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Robert Bell

Channel Your Inner 15-Year-Old Boy and Shrug — Removing Emotion from the Sales Process

Many of you are too emotionally wrapped up in closing deals.




Channel Your Inner 15-Year-Old Boy and Shrug — Removing Emotion from the Sales Process

WHAT IF I TOLD YOU that you shouldn’t care about making a sale? Strange coming from a sales trainer, right? Still, I don’t want you to care about it. I want you to give it the most noncommittal gesture of all-time: the 15-year-old boy shrug.

Of course, I’ll explain.

Several years ago my 15-year-old nephew came to San Francisco to visit me for a weekend. That Sunday morning, I asked, “Hey Sam, do you want to go out for breakfast?” He gave a short shrug. Hmm, ok. But, I was hungry so we went out. At the restaurant, I asked, “What do you want to have… Eggs? Pancakes? Waffles?” Across from me, he shrugged again. “French toast? A partridge in a pear tree?”

Once again, his shoulders rose, his neck condensed, his eyes glazed over… and he held it for a few seconds. I laughed so loud, the people in the next booth turned our way.

It’s the 15-year-old boy shrug! Hey, I was 15 once. I remember my shrug. The most unemotional, noncommittal gesture in the universe. The shrug suggests: “I’m more emotionally attached to lint than I am to your question. I’m not being rude. It just doesn’t matter to me. For chrissake, don’t you understand I’m thinking about whether or not the girl in my 5th period English class likes me? Man, that’s life and death!”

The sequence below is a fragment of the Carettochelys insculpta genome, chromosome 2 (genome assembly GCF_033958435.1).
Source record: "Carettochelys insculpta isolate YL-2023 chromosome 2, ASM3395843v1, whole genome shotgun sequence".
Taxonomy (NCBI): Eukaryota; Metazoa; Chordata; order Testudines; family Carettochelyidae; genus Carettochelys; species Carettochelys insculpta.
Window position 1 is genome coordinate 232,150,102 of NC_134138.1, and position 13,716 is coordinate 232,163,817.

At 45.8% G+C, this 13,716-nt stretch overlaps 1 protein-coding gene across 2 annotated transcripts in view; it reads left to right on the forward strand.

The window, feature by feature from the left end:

Ok, let’s apply this “logic” to you.


First off, and I want to be crystal clear on this, I am not suggesting that you actually shrug at your customers. But what I am suggesting is to adopt this “shrug” mentally and I will show you how to articulate it.

Many of you are too emotionally wrapped up in making the sale. Much too often, I see ECPs, and professional salespeople for that matter, get emotionally attached to the outcome of the sales process. As if your entire self-worth depends on if the sale is made or not. And, it’s like that because you did everything you could think of to persuade them. When they say “no,” you’re crushed.

If you’ve been a devotee of this column (thank you!) over the past several years, you know my definition of selling has nothing to do with persuasion. It’s about helping someone acquire what they need.

So, if you’re asking questions that uncover a customer’s pains, you then offer a choice of solutions:

“Solution A does this, this, this, that and this. The price will be $800.
Solution B does this, this and that. The price for this option is $500
Solution C just does that. The price here is $200.”

(Ready to execute the shrug?)


“What works best for you?”

You’ve done an excellent job. You’ve uncovered the customer’s visual challenges and offered a choice of solutions. Whatever decision they make now is up to them. If you understand this, you won’t be emotionally involved in their decision.

You will, however, have that shrugging kid in your head, whispering, “Hey, whatever you choose is fine by me.”



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